“In the story, which we’ll be dwelling in, there are normally three or four positions. One position is the crowd. I don’t know whether any of you were at Palm Sunday services yesterday. In the Catholic lectionary it was Mark’s passion that was read. The interesting thing about Mark’s passion is the sense of how speedy it all is. What a muddle. What chaos. The getting excited about someone coming in. The chanting at him, the words of the great high priest, the muddle, the confusion, the murder, the lynching, the way in which crowds whip each other up and whip each other down with enthusiasms, and how it ends up in a murder. And how it’s everybody’s fault and nobody’s fault. There’s something delightfully chaotic and fast-paced about Mark’s text. We have the luxury now of dwelling in some of that slightly more slowly. Because there are other voices. There’s the crowd which is normally our voice. And it’s the crowd that we are coming to learn how not to be.”


“Then there are the voices of the disciples. And they half get it and half don’t get it. They are half sticking by Jesus, and they are half running away. And another voice of course we hear in the text is the disciples’ retrospective vision. What they got afterwards that they hadn’t got at the time. And of course that’s what most of our Gospel texts are. It’s the “Oh, so that was what it was about” of the apostolic group.”


“But then there’s the fourth and most profound and important voice, which is the one we’ll be straining hardest to listen to, which is the voice of Our Lord, the One who is undergoing this. Speaking very gently and very quietly, not “shouting or crying in the streets” as it says in the Prophet Isaiah, not bullying people, but moving towards occupying a place that only He can occupy, a quiet but deliberate voice. Our surgeon. Our anaesthetist. The one who enables us to have an open heart, to live with our scandal. . . .”


“A word about “the Jews” because they’ll appear frequently enough during this week for it to be worth getting something right here. The word, literally “Judeans”, should not, by any of us, be read as referring to the people whom we now call the Jewish people. We’re talking probably about what would have been something rather like people who now call themselves Christians, since we’re in to moral equivalence. In other words, what had previously been rather a broad term was taken over by a group who wanted it to mean something rather narrower and tighter and more excellent. You know what I mean in that use of the word Christian. Well, the Hebrew people had quite a multifarious belonging and forms of belonging. And one of the groups, the people who had come back from Babylon with quite a strong religious line, was known by others as the Judeans. They were very keen on Moses and the Law and a particular interpretation of ways of belonging. This is by no means the same as the Jewish people. This is, if you like, much more of a cultural and religious group within the Jewish people. And they were clearly interested in Jesus. They were half tempted by him, hence the Chief Priests’ concern. They’re going to be with us, they’re part of the crowd, they’re part of us: – people who want a system of goodness; for whom Jesus is not going to give a system of goodness, but open up heaven. So let’s sit with these people, with these groups, over the next few days, allowing us, allowing ourselves to be approached by one who is about to be murdered. Allowing ourselves to be approached as murderers, not being scandalised. That’s the route Our Lord is taking us, gently, quietly, establishing justice, moving to the space of being the victim, without creating enormous waves of scandal, trying to allow us access to God, who can only be reached when our hearts are broken, and we look at our sisters and brothers as people equally involved, and therefore equally able to be called into new life. That’s our task for Holy Week.”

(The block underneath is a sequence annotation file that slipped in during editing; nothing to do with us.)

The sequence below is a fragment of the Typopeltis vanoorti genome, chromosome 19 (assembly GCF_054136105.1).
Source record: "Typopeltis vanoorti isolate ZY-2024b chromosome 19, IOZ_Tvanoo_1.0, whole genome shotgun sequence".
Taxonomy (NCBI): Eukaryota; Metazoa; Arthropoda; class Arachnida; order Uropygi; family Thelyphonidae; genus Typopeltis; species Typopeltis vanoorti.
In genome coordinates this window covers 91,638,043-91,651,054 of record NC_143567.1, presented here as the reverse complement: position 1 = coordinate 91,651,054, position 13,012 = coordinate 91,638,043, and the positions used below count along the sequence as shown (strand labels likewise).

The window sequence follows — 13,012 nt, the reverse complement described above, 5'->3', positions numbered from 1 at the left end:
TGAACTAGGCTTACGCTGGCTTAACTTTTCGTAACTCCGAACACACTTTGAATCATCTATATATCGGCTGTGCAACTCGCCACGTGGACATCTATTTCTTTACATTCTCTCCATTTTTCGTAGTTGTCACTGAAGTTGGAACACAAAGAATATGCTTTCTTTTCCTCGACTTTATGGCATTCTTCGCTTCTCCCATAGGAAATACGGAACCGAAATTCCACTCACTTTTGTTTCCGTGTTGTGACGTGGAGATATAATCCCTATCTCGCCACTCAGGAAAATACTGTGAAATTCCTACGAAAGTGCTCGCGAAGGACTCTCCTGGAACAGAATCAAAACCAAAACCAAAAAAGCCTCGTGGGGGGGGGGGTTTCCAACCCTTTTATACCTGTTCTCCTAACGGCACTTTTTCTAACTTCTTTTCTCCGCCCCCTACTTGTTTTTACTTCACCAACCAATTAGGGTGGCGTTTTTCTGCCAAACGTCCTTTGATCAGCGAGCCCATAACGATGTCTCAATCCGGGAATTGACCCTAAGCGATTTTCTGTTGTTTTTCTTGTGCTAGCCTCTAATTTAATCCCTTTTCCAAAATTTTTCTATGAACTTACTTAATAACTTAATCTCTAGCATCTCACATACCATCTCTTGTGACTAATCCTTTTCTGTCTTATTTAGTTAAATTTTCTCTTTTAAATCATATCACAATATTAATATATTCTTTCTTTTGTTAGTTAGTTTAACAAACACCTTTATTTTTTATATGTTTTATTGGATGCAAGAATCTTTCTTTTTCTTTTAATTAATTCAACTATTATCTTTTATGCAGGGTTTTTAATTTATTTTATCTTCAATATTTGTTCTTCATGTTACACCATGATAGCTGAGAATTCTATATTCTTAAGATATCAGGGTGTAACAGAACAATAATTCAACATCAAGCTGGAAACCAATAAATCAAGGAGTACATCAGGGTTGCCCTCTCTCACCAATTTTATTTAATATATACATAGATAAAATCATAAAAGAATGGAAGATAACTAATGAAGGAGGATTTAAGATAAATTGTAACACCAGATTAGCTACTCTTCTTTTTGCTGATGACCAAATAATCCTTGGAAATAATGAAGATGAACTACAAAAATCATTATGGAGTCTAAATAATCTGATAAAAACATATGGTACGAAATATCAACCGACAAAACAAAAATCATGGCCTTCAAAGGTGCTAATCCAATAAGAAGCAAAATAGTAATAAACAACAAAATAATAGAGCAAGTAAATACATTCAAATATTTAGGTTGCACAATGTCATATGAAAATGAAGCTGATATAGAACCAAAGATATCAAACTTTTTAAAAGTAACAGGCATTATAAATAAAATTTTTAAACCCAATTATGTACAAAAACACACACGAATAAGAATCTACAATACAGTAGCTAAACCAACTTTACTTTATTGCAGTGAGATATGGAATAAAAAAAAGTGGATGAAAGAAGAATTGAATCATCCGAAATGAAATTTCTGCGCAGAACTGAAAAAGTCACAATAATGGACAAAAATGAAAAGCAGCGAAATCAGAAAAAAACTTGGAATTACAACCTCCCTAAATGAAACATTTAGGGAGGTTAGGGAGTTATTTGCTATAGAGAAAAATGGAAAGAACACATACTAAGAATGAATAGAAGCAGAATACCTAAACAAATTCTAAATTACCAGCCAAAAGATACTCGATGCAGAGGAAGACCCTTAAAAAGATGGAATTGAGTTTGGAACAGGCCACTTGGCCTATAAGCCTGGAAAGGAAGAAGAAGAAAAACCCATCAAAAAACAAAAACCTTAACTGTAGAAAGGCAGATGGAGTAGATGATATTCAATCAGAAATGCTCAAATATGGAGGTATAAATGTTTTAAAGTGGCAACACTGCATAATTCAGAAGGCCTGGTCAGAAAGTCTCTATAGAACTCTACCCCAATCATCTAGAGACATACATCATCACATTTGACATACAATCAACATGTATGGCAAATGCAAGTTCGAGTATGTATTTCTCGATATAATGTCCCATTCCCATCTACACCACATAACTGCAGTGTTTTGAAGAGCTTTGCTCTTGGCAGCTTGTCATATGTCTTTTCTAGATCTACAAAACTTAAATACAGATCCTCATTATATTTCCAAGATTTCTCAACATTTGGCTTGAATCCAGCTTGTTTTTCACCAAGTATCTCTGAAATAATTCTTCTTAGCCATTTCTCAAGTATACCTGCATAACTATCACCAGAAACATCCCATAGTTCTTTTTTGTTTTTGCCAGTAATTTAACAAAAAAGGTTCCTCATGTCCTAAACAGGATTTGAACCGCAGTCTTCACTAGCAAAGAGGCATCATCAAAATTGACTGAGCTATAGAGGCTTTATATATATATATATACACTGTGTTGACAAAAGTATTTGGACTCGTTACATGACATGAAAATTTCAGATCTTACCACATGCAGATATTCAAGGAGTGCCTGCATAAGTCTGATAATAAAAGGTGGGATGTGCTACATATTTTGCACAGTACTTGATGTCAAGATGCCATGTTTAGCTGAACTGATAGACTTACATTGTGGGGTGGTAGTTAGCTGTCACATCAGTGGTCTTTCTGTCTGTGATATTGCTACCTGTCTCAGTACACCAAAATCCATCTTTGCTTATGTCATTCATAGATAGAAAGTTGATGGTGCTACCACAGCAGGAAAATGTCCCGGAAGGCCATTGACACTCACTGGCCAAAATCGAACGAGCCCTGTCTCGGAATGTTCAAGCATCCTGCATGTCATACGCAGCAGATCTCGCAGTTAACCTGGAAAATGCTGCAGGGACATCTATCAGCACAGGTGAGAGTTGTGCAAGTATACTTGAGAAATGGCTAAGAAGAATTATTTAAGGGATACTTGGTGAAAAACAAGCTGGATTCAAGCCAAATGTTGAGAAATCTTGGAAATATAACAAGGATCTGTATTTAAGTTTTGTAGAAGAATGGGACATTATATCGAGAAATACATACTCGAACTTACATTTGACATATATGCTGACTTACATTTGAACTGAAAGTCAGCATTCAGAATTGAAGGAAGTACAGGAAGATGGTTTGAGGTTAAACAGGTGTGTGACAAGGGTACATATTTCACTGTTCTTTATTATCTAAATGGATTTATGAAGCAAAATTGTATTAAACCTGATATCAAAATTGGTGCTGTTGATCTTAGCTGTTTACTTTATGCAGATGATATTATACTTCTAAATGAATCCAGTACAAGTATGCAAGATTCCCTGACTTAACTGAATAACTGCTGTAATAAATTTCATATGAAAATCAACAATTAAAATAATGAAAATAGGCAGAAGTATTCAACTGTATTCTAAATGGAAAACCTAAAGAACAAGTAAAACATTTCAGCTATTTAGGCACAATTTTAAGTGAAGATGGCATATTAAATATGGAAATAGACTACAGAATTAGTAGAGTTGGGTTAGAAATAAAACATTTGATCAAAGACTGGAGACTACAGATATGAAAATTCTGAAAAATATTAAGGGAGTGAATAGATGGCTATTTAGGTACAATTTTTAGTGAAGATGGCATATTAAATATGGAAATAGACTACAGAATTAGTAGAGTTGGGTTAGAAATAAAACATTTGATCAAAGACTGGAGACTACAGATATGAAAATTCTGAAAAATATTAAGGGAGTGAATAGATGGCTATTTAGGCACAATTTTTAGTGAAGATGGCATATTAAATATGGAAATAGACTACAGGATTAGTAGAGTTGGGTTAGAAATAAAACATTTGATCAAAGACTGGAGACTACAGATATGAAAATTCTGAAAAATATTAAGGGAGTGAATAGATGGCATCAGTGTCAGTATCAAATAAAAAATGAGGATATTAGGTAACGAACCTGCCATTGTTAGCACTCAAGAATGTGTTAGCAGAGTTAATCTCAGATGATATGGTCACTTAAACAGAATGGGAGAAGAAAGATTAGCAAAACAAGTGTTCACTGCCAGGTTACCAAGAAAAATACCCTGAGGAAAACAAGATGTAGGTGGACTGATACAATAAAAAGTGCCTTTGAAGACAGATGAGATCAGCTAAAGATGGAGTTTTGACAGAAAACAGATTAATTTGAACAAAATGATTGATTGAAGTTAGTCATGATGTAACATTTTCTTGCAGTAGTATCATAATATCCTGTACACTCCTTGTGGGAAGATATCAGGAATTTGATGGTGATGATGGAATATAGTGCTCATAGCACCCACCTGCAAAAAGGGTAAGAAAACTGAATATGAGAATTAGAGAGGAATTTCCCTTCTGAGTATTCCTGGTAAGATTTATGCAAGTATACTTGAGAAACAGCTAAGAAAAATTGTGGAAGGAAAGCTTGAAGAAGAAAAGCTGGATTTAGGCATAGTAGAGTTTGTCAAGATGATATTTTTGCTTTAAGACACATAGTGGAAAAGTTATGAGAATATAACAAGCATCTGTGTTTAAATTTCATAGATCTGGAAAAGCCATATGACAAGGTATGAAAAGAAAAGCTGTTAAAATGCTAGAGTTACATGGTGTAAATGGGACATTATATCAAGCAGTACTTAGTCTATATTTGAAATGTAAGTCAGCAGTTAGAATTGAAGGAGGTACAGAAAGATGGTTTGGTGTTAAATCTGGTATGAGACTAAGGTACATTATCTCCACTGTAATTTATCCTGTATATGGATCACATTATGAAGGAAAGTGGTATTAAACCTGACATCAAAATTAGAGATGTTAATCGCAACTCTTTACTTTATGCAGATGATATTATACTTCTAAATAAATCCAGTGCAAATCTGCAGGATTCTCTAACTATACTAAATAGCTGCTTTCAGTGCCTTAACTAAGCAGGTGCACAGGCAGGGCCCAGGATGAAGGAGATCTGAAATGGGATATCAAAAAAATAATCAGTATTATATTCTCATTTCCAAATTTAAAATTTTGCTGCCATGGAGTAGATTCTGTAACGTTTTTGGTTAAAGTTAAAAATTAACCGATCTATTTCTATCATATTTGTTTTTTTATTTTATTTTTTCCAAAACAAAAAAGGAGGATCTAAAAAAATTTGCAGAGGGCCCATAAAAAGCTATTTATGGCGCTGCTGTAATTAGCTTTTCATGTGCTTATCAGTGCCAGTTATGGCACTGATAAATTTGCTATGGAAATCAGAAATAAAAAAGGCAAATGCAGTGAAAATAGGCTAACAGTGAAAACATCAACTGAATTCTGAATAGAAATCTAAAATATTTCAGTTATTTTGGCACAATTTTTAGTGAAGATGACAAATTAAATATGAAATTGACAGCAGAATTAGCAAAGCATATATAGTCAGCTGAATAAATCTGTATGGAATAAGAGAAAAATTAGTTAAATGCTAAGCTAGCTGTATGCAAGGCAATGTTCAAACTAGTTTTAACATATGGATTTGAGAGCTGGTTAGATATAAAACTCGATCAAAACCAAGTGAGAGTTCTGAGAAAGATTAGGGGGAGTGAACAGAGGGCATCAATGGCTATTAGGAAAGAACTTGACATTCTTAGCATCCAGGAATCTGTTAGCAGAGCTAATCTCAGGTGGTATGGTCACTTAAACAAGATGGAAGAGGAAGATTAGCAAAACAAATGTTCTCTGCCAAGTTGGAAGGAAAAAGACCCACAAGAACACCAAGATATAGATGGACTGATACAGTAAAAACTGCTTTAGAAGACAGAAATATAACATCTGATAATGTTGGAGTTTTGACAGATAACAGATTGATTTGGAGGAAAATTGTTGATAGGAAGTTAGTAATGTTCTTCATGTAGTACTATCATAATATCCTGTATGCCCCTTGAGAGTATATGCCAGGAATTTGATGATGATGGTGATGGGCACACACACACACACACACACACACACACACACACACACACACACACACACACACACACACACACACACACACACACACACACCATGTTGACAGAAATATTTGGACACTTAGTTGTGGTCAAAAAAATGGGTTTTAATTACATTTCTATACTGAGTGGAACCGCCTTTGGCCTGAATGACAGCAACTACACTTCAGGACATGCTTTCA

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28th day of Lent. Mantras to Hold and Review.

Every week I visit my local hospital and spend time with patients in the rehabilitation wing. I go because I know what it’s like to stay in a hospital, and what it’s like to spend time with a loved one there. In the first instance, there are never enough visitors. In the second, it’s stressful for everyone. Your anxiety shoots through the roof. Being in a hospital, and spending time with family in one are scary experiences.

During my visits I typically tell patients three things:

– Work hard during rehab sessions. Rehab is training for the Olympics that is your life.

– Listen to your body. Being in the hospital, is stressful. It requires a lot of energy. Physical energy, and emotional energy. If your body is saying you need a nap? Give in. Indulge yourself. If you’re sad and need to cry. Let yourself do just that also.

– Be gentle with yourself. We want healing to happen as quickly as a microwave heats a slice of pizza, or pops a bag of popcorn.  Instead healing takes place the way snow falls, one flake at a time. As folks in Boston have learned, one flake at a time, adds up.

Growing in faith involves three similar disciplines:

– Instead of working hard at having more faith, or trying to live on the outside like Jesus, let yourself be present to the people that are part of your life. Do that and you’ve taken a step towards being Jesus for them.

– Listen to your body, and bring it with you to worship and prayer. The aches of your heart. The pressure of  living. Your anxiety, hurt, and fear. Notice them. Bring them to Jesus, and remember, you are already his body in the world.